In Kisumu, an emphasis on cost-recovery in the Kenyan water sector meant that some of the most vulnerable residents were less likely to access the services. Master meters were most often placed in areas of higher economic potential, so that they could run as sustainable businesses. This meant they tended to be located in denser, wealthier, or roadside locations, leaving behind some of the poorer interior areas of the settlement. Tenants especially noted the rapid increase in rents with the improvement of services, creating real trade-offs in whether to live closer or farther to improved services.
Second, while decentralization allowed for coverage in informal areas, the old risks from leaks and illegal tappings suddenly became the concern of the community group. While leaders expressed a sense of ownership, this increase in responsibility did not always come with an increase in authority. Ongoing disputes made it clear that the Kondele association did not feel they could fully hold the utility accountable in partnership agreements.
Finally, gender aspects were improved but there’s more to be done. For many, the emphasis on women’s participation created options to participate in extra income-generating activities and water forums. However, where gaps did exist in coverage, it was still largely women and young girls that bore this burden as ‘household managers’, walking farther distances to collect from DMM sources, or squeezing household resources to pay more from private vendors.
Some reflections on the Delegated Management Model
- The DMM was possible because of a supportive policy environment in Kenya, which encouraged spaces of citizen participation.
- Emphasizing cost-recovery might prevent access for the most vulnerable. The location of master meters, household income, and rental status meant that not all residents benefitted equally. This suggests that some master meters might need to be placed in less economically viable areas to reach lower-income residents. Likewise, reaching agreements with landlords to maintain rental prices plays a crucial role in supporting tenants.
- Practical Action’s support linking the water group with the elected Neighbourhood Planning Association supported ownership and democratic practice. This was critical. As in other neighbourhoods of Kisumu meter management has been opened to private individuals, potentially moving away from management by a community-based organisation. While this is intended to stimulate competitive service delivery, there is a critical difference between the empowerment of savvy entrepreneurs, and that of an elected community body.
- Capacity building measures for both utility staff and community groups remain key. The experience in Kondele demonstrated the wider benefits experienced through the trainings of Practical Action’s ‘People’s Plans into Practice’. Yet there is also still room for engagement with utility staff—and particularly in establishing clear channels of accountability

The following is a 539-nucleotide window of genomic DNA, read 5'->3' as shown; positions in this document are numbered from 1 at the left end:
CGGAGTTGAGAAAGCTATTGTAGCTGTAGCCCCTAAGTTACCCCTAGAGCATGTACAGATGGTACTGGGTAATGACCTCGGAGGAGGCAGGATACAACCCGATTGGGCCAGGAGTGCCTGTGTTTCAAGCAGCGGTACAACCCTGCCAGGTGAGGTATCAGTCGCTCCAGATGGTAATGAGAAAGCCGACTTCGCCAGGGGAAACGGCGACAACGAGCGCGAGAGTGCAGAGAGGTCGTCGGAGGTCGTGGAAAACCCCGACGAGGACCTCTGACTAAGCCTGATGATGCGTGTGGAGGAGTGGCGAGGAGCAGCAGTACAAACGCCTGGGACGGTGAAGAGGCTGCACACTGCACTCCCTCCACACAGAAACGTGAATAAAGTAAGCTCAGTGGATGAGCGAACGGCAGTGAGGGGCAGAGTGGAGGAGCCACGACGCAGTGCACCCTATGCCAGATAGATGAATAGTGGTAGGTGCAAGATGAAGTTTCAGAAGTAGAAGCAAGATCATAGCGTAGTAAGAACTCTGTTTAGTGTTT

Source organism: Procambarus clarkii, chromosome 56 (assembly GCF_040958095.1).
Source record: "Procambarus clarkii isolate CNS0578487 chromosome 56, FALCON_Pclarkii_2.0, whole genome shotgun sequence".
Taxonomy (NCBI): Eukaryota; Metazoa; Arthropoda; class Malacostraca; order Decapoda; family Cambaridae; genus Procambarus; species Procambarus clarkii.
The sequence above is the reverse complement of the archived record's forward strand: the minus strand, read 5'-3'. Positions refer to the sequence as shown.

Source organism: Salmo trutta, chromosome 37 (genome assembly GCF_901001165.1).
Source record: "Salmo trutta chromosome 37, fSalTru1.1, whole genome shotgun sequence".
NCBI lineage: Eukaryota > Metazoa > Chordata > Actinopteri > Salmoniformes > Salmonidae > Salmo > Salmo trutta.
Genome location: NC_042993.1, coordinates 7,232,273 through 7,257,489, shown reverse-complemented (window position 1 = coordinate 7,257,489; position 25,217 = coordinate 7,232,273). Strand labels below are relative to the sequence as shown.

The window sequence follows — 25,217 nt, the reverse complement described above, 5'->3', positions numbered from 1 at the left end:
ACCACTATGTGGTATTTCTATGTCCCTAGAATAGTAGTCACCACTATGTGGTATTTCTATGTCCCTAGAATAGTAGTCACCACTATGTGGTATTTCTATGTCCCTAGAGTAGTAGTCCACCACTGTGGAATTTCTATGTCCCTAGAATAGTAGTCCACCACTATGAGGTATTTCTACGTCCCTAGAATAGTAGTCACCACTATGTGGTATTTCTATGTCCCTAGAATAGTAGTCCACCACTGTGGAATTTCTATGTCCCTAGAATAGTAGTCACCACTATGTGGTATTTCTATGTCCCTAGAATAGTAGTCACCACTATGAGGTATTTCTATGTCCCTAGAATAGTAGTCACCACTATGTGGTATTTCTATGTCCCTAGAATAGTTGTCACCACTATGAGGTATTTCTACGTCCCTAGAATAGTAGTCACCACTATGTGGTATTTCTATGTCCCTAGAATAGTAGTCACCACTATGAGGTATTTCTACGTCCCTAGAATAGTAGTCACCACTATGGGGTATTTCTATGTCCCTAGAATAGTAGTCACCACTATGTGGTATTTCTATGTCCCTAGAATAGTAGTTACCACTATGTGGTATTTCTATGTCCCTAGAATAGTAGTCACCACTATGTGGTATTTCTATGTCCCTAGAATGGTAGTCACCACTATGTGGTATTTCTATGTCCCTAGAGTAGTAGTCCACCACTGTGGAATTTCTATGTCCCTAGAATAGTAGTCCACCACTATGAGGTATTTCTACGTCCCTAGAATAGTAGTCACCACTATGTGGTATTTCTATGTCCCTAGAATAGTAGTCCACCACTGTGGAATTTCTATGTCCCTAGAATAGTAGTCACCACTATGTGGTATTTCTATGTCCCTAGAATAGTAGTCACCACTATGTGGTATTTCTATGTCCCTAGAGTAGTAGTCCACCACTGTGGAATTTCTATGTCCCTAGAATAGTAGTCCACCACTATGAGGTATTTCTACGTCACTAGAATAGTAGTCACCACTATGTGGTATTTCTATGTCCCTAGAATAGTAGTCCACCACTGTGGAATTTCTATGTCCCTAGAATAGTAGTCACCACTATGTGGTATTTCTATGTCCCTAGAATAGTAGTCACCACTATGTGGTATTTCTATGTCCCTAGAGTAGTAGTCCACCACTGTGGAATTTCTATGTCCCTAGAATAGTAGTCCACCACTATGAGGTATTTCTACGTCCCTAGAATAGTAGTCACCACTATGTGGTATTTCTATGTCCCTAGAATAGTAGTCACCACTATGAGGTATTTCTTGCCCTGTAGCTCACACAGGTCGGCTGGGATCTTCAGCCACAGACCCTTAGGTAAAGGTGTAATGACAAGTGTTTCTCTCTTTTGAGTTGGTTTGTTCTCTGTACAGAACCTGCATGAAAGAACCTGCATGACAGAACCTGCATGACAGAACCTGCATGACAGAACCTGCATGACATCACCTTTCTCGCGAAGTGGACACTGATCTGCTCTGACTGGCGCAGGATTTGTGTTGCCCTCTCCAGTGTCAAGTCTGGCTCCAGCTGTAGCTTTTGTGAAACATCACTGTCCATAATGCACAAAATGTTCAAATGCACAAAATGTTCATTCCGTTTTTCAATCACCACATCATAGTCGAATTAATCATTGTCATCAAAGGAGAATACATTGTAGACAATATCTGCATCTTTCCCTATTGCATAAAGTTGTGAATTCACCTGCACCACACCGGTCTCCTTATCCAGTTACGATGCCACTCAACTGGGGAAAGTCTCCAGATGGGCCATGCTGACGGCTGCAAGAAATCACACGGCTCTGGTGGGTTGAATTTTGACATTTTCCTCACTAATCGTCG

- Social and cultural norms continue to influence water services. This calls for further research on the different ways water management occurs at the neighborhood and household level for women and men, addressing perceptions which reinforce identity-based inequities.
- Download the full paper
- Watch a webcast of the paper
- Read more about Practical Action’s work on WASH in urban areas
What are your experiences? Feel free to get in touch and post comments below.
 This was a key question posed by the 2015 Reducing Urban Poverty Student Paper Competition, hosted by the Wilson Centre , World Bank, Cities Alliance, and IHC global, at which I presented these reflections.No Comments » | Add your comment
Eva Nyamogo lives in Kitale in Kenya. She is a Community Mobiliser who works with her local community to improve their access to water and sanitation.
Three years ago, Eva received training from Practical Action on good hygiene practices, solid waste management and administration and management skills. This training has changed her life as she has the power and skills to work with her community to change their lives forever.
For the past three years, Eva has worked tirelessly to improve the conditions for her community. Before, they had no access to safe and clean drinking water. She said that people would have to walk 4 miles, every day; just to collect water from the stream, which was unclean and unsafe. People were often unwell and she explained that “they thought it was normal to be sick.”
The community now have access to a water kiosk, which provides clean water- for a small fee – every single day. Not only this, the time they spent collecting the water put immense strain on the women who would have to carry it back. The hours it took to collect water could have been spent getting an education or starting a business.
“I want women’s work to be easier. I want them to get a better education by reducing the time they take to collect water.”
Women, men and children would also be forced to defecate outside because there were no toilets, but Eva has managed to change this. Not only do the community now have access to clean water, they also have a toilet block, complete with showers. Eva has been instrumental in establishing the facility, which has grown to provide a laundry washing service to the local mechanics and it even has reliable energy.